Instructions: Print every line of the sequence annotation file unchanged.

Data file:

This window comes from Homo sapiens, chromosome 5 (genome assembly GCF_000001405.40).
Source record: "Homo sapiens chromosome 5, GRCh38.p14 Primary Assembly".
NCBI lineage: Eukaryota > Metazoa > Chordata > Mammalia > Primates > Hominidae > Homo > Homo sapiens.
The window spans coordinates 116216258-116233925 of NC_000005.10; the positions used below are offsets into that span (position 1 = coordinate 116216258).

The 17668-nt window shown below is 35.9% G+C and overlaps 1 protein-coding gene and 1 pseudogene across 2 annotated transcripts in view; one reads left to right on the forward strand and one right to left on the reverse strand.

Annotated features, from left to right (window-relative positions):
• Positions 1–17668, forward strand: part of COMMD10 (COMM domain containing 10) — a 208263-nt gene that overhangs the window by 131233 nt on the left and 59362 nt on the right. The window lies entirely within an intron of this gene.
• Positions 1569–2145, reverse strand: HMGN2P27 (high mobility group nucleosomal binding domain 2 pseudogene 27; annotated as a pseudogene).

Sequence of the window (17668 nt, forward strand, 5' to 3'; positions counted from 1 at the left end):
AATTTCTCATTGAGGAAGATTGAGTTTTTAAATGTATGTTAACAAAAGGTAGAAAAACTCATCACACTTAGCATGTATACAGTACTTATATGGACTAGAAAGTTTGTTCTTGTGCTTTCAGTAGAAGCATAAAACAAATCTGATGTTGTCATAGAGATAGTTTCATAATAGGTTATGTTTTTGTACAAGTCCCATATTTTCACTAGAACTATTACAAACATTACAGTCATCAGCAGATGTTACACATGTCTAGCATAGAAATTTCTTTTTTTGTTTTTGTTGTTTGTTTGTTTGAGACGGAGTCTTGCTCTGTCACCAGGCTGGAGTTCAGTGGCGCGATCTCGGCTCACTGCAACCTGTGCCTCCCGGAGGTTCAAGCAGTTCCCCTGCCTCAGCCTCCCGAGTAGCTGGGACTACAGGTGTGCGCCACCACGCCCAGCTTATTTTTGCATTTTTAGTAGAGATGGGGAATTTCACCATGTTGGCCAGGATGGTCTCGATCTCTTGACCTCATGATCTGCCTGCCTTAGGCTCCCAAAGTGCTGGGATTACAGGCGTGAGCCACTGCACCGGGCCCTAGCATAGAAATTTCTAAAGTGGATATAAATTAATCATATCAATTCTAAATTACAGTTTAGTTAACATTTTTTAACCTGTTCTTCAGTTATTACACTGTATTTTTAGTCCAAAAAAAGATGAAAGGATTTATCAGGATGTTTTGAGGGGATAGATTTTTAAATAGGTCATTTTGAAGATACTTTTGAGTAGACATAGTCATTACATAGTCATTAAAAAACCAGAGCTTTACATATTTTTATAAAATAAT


This window comes from Homo sapiens, chromosome 5 (genome assembly GCF_000001405.40).
Source record: "Homo sapiens chromosome 5, GRCh38.p14 Primary Assembly".
NCBI lineage: Eukaryota > Metazoa > Chordata > Mammalia > Primates > Hominidae > Homo > Homo sapiens.
The window spans coordinates 116216258-116233925 of NC_000005.10; the positions used below are offsets into that span (position 1 = coordinate 116216258).

The 17668-nt window shown below is 35.9% G+C and overlaps 1 protein-coding gene and 1 pseudogene across 2 annotated transcripts in view; one reads left to right on the forward strand and one right to left on the reverse strand.

Annotated features, from left to right (window-relative positions):
• Positions 1–17668, forward strand: part of COMMD10 (COMM domain containing 10) — a 208263-nt gene that overhangs the window by 131233 nt on the left and 59362 nt on the right. The window lies entirely within an intron of this gene.
• Positions 1569–2145, reverse strand: HMGN2P27 (high mobility group nucleosomal binding domain 2 pseudogene 27; annotated as a pseudogene).

Sequence of the window (17668 nt, forward strand, 5' to 3'; positions counted from 1 at the left end):
AATTTCTCATTGAGGAAGATTGAGTTTTTAAATGTATGTTAACAAAAGGTAGAAAAACTCATCACACTTAGCATGTATACAGTACTTATATGGACTAGAAAGTTTGTTCTTGTGCTTTCAGTAGAAGCATAAAACAAATCTGATGTTGTCATAGAGATAGTTTCATAATAGGTTATGTTTTTGTACAAGTCCCATATTTTCACTAGAACTATTACAAACATTACAGTCATCAGCAGATGTTACACATGTCTAGCATAGAAATTTCTTTTTTTGTTTTTGTTGTTTGTTTGTTTGAGACGGAGTCTTGCTCTGTCACCAGGCTGGAGTTCAGTGGCGCGATCTCGGCTCACTGCAACCTGTGCCTCCCGGAGGTTCAAGCAGTTCCCCTGCCTCAGCCTCCCGAGTAGCTGGGACTACAGGTGTGCGCCACCACGCCCAGCTTATTTTTGCATTTTTAGTAGAGATGGGGAATTTCACCATGTTGGCCAGGATGGTCTCGATCTCTTGACCTCATGATCTGCCTGCCTTAGGCTCCCAAAGTGCTGGGATTACAGGCGTGAGCCACTGCACCGGGCCCTAGCATAGAAATTTCTAAAGTGGATATAAATTAATCATATCAATTCTAAATTACAGTTTAGTTAACATTTTTTAACCTGTTCTTCAGTTATTACACTGTATTTTTAGTCCAAAAAAAGATGAAAGGATTTATCAGGATGTTTTGAGGGGATAGATTTTTAAATAGGTCATTTTGAAGATACTTTTGAGTAGACATAGTCATTACATAGTCATTAAAAAACCAGAGCTTTACATATTTTTATAAAATAAT